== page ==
Over the last year, the faculty of the University of Pennsylvania Law School have continued to push the legal community forward by producing groundbreaking, nuanced, and important work. Their scholarship and work outside the Law School have made a significant impact on legal thought not only within the academy, but among policymakers and others in the larger legal world. Throughout the year, Penn Law professors have won awards, had their work cited in major judicial decisions, and shared their insights with fellow scholars worldwide. Here are 10 highlights of this year’s stories on Penn Law faculty members.
Stephen J. Morse contributed a chapter to a comprehensive report titled Reforming Criminal Justice. Morse’s chapter, “Mental Disorder and Criminal Justice,” examined the wide-reaching interactions between mental health and the criminal justice system. Morse is the Ferdinand Wakeman Hubbell Professor of Law, a Professor of Psychology and Law in Psychiatry, and the Associate Director of the Center for Neuroscience & Society.
Christopher Yoo, the John H. Chestnut Professor of Law, Communication, and Computer & Information Science and the Director of Penn Law’s Center for Technology, Innovation & Competition, was prominently cited in the judicial decision approving the AT&T/Time Warner merger, one of the most closely watched cases of the year. The decision by Judge Richard J. Leon of the U.S. District Court for the District of Columbia cited scholarship by Professor Yoo on the video programming and distribution industry.
Professor of Law and History Sophia Lee provided her thoughts on the Supreme Court’s decision in Janus v. AFCSME, where the court ruled that government workers could not be forced to contribute to labor unions that represent them in collective bargaining.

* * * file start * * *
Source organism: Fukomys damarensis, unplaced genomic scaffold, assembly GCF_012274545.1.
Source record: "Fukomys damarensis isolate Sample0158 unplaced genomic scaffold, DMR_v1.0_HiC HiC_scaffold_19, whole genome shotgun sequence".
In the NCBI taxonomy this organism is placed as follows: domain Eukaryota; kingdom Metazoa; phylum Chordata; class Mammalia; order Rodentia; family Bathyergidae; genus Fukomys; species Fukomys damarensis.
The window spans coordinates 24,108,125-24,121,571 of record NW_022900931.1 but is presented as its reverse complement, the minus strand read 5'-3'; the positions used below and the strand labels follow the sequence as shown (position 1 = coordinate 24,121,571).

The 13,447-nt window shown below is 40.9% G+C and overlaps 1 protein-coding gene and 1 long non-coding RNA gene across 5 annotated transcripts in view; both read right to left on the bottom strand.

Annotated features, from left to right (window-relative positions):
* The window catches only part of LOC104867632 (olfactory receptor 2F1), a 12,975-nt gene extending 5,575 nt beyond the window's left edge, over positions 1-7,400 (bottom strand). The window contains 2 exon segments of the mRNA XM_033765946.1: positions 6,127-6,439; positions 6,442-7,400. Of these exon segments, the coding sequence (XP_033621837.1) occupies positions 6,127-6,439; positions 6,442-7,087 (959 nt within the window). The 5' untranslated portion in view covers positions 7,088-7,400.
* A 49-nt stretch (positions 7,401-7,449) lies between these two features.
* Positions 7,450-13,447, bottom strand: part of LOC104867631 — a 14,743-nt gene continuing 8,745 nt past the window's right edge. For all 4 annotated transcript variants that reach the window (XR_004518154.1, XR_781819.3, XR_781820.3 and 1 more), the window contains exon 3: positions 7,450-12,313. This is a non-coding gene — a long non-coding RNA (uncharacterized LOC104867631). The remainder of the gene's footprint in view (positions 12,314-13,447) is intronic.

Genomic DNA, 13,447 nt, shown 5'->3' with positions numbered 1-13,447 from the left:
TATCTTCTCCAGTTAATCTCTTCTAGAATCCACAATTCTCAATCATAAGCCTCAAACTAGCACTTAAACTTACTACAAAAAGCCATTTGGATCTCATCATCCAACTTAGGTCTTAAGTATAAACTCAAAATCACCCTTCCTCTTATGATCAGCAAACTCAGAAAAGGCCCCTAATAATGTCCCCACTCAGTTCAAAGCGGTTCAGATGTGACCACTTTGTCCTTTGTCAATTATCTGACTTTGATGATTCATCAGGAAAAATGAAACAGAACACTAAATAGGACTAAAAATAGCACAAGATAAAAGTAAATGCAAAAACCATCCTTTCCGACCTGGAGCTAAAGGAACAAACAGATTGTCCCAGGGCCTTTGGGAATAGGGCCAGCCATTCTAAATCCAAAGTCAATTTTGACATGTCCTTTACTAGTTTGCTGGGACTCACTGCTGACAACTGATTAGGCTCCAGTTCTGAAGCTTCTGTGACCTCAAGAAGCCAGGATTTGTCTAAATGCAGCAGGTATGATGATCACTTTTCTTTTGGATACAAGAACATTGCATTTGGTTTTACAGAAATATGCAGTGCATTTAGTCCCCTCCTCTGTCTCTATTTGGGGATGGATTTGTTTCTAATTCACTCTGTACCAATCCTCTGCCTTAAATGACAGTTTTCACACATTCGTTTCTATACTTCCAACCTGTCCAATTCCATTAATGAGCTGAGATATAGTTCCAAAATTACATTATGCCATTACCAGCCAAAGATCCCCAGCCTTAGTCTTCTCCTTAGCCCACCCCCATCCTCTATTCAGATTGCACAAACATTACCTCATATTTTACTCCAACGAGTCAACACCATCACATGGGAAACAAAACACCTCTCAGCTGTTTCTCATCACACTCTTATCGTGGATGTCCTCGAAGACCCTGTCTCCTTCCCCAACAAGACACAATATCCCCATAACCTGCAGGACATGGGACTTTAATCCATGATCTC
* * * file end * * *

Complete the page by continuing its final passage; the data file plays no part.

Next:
As part of a dialogue intended to illuminate the long-term implications of taxing, spending, and redistribution policies within advanced economies, Michael Knoll addressed the Army War College’s faculty and its class of 2018 on “Emerging Economic Trends in the Twenty-First Century: Government Taxing and Spending in the United States and Abroad.” Knoll is the Theodore K. Warner Professor of Law and Professor of Real Estate, the Co-Director of the Center for Tax Law and Policy and the Deputy Dean of Penn Law.
Natasha Sarin, newly appointed Assistant Professor of Law with a secondary appointment in the Finance Department at the Wharton School, spoke with her about her upcoming plans at Penn and her latest research.
Sarah Barringer Gordon, the Arlin M. Adams Professor of Constitutional Law and Professor of History, co-authored “Fatal Convergence in the Kingdom of God: The Mountain Meadows Massacre in American History,” which details the history of the Mountain Meadows massacre of 1857, when a group of Mormon settlers in southeastern Utah ambushed and killed a wagon train of Methodist migrants. The WHA awards the Arrington-Prucha Prize annually for the “best article on the history of religion in the West.”
The groundbreaking study co-authored by researchers at RAND and Paul Heaton, Senior Fellow and Academic Director of the Quattrone Center for the Fair Administration of Justice, finds that by adopting an innovative holistic approach to defending poor clients in criminal cases, jurisdictions can significantly reduce incarceration and save taxpayer dollars, without harming public safety.
Regina Austin, the William A. Schnader Professor of Law, wrote a paper, “‘Second Looks, Second Chances’: Collaborating with Lifers on a Video about Commutation of LWOP Sentences,” that offers a behind-the-scenes account of producing an advocacy video that calls for expanded parole eligibility of Pennsylvanians sentenced to life imprisonment without the possibility of parole. The paper is forthcoming in the University of Pennsylvania Journal of Law and Social Change.
Jill Fisch, the Saul A. Fox Distinguished Professor of Business Law and Co-Director of the Institute for Law and Economics was named one of the recipients of the Association of American Law Schools (AALS) Section of Business Associations Outstanding Mentor Award. She was acknowledged at the 2018 AALS Annual Meeting in San Diego.
The conference, entitled “Punishing in the name of the people? Exploring the relevance of empirical needs for punishment by the general public in terms of penal theory and criminal policy,” focused on the work of Paul Robinson, the Colin S. Diver Professor of Law, and featured presentations by scholars from universities throughout Europe and participation by professors from China, Poland, and South Korea.